Interview : Juan Manuel Santos
What policies and strategies have been implemented by the Pacific Alliance to enhance FDI?
JUAN MANUEL SANTOS: In a short period of time the Pacific Alliance has proven to be a successful integrative process in Latin America, and it has become a regional reference model. In regard to FDI, all member states have advanced in an integrated manner to become more attractive and maintain an important position in international markets. In relative terms the Pacific Alliance is the eighth-largest economy in the world, representing 38% of Latin America and the Caribbean’s GDP, and receives 41% of all FDI coming into the region. The four member economies are among the most competitive in the region, according to the World Bank’s “Doing Business 2017” report. To maintain and further improve upon these figures we must continue to develop the 26 different technical groups that are focused not only on achieving deep commercial integration, but also on improving the quality of life for all citizens.
Regarding trade, the Additional Trade Protocol to the Framework Agreement, which came into effect in 2016, allows member states to extend and better leverage the free trade agreement that already exists between them. This is being achieved through the modernisation of bilateral agreements, the implementation of regulatory measures that enhance the trade of goods and services, the promotion of production chains and small and medium-sized enterprises, the integration of stock markets through the Latin America Integrated Market, and through the implementation of the Platform for Academic and Student Mobility of the Pacific Alliance.
Some of the greatest achievements that citizens and businesses alike already enjoy include the elimination of tourism and business visas between all four member states, interconnectivity through a single-window foreign trade system and regulatory harmonisation processes facilitating trade among members. As a result, there are now more visitors to our countries, foreign trade authorities are able to exchange electronic phytosanitary certificates and the implementation of a Customs information exchange system is under way.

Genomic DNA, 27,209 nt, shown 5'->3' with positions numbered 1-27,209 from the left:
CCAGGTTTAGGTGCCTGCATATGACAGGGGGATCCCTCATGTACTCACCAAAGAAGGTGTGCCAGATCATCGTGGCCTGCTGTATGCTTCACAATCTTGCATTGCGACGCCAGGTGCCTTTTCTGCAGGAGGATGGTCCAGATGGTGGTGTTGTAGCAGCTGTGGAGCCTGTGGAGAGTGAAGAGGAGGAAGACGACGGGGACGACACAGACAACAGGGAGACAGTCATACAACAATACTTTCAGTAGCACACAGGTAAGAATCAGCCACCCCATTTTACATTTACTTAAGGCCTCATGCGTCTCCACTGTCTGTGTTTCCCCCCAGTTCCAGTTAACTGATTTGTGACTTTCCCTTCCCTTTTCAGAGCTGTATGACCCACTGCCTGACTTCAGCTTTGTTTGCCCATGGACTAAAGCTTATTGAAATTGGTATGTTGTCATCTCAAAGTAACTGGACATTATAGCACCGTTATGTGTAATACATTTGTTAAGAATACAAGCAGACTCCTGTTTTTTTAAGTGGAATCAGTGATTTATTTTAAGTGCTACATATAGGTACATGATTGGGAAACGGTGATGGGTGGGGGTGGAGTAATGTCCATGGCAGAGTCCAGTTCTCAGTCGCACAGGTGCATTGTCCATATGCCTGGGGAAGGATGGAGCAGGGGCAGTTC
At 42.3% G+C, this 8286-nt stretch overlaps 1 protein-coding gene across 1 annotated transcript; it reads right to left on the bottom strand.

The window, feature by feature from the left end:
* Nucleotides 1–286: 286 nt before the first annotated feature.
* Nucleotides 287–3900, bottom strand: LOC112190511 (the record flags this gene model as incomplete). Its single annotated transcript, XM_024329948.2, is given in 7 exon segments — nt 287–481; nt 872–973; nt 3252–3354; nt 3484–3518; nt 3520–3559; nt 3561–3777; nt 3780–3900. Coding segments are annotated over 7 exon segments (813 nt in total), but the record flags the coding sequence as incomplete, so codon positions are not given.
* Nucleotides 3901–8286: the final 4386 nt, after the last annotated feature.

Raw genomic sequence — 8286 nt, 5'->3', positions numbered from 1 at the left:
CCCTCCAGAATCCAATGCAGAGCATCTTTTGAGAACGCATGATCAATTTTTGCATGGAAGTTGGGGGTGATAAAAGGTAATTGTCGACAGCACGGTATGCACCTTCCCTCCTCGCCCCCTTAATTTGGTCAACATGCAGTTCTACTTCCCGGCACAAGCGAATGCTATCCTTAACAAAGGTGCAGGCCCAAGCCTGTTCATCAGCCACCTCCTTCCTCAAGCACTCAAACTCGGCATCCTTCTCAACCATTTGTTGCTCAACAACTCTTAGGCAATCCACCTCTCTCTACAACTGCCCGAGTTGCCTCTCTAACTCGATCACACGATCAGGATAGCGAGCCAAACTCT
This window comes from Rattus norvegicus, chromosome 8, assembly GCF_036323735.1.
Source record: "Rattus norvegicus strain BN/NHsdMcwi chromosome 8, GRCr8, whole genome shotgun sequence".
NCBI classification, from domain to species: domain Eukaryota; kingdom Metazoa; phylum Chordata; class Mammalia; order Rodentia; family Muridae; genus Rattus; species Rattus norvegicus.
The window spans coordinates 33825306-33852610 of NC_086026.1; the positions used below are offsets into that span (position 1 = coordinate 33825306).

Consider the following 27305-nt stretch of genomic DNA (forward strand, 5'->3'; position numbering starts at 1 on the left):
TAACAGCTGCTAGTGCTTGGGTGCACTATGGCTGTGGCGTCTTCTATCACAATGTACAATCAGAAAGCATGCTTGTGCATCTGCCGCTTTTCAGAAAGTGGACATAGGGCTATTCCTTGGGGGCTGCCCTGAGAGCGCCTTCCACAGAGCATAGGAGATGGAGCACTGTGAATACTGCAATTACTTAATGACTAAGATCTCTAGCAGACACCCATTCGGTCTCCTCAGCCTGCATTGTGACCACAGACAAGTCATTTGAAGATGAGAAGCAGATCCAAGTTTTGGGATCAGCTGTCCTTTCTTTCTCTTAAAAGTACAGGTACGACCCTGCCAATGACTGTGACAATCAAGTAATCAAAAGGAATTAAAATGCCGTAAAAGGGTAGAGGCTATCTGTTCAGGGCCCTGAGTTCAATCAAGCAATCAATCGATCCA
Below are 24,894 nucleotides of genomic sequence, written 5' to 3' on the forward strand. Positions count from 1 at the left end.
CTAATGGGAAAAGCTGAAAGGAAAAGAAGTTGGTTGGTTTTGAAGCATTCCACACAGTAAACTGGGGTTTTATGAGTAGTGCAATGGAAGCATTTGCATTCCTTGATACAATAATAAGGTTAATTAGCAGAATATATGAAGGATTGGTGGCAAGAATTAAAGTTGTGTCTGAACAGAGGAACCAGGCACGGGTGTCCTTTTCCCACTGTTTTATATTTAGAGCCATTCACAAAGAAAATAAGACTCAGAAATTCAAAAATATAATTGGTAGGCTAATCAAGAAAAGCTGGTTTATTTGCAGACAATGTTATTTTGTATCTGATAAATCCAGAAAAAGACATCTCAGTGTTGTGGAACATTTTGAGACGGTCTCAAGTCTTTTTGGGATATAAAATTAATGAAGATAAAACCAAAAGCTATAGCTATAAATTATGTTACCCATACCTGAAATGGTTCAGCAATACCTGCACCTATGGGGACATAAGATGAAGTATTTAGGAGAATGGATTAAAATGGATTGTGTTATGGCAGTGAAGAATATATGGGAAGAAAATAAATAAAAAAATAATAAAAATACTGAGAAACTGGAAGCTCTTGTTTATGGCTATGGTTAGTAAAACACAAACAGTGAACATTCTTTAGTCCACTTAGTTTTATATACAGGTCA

How would the integration of associated states benefit the Pacific Alliance?
SANTOS: Associate states will help consolidate the alliance as a platform for strategic integration in the Pacific basin, which will help its members further develop their commercial and economic relations with new partners. Furthermore, it will allow member states to improve their presence in global value chains, to promote the diversification of exports, to enhance added value to exportable supply, to strengthen trade and relations with the Asia-Pacific region, to improve access to new technologies and to attract FDI. The first economies to become associated states are Australia, Canada, New Zealand and Singapore.
To what extent have the measures carried out by Peru to enhance its global competitiveness informed Colombia’s approach?
SANTOS: Peru has one of the best economic performances in the region. Its commercial policies have advanced the implementation of successful globalisation processes that have given it access to top markets around the world, thus enhancing its competitiveness.
In the case of Colombia, we are seeking to enhance competitiveness through infrastructure, education, the elimination of bureaucracy, and the creation of more attractive incentives for investment. This process has led us to learn from good practices in Peru and around the globe. As a result, we are improving and expanding our roads, remodelling our airports and enhancing our ports. Furthermore, we have allocated more resources than before to increase the reach of education and improve its quality. These aspects, combined with efforts to build a peaceful future and significantly decrease poverty levels, have allowed us to become a country that offers more opportunities for the private sector.
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